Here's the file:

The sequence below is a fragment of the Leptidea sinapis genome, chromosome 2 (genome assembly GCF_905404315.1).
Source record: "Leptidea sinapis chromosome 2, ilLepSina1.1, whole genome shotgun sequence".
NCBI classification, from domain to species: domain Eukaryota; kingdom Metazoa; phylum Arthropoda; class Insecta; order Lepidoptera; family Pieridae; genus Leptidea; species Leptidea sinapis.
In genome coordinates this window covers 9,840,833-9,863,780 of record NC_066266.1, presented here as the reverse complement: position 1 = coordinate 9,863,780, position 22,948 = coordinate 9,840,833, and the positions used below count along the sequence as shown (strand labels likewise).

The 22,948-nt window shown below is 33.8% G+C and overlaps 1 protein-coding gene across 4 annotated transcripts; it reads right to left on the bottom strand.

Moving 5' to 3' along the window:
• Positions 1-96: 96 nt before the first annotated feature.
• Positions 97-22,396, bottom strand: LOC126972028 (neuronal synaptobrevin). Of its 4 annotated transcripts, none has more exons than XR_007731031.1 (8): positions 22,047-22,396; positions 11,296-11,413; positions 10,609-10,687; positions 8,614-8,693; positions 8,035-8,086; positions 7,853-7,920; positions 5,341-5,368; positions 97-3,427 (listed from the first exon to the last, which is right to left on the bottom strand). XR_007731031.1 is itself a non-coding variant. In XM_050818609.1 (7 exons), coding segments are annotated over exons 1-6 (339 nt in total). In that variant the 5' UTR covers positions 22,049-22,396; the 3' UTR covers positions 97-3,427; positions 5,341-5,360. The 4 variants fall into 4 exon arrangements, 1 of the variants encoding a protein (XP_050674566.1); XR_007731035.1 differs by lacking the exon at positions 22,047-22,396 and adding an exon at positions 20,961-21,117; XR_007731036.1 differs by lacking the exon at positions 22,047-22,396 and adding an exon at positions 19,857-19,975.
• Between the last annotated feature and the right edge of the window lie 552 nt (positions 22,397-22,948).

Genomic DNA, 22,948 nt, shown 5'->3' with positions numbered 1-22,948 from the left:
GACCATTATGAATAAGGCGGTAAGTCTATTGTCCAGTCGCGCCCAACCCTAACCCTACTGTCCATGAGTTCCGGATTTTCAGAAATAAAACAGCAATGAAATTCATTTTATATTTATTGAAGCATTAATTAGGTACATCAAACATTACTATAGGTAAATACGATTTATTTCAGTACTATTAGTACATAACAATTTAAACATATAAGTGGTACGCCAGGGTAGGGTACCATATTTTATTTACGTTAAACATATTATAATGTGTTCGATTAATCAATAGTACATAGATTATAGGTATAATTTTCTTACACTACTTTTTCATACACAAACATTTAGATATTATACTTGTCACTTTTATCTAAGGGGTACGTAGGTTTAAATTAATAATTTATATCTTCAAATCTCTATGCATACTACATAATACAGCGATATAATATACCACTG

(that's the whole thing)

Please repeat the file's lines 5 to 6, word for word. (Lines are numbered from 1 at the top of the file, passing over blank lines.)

The 22,948-nt window shown below is 33.8% G+C and overlaps 1 protein-coding gene across 4 annotated transcripts; it reads right to left on the bottom strand.

Moving 5' to 3' along the window: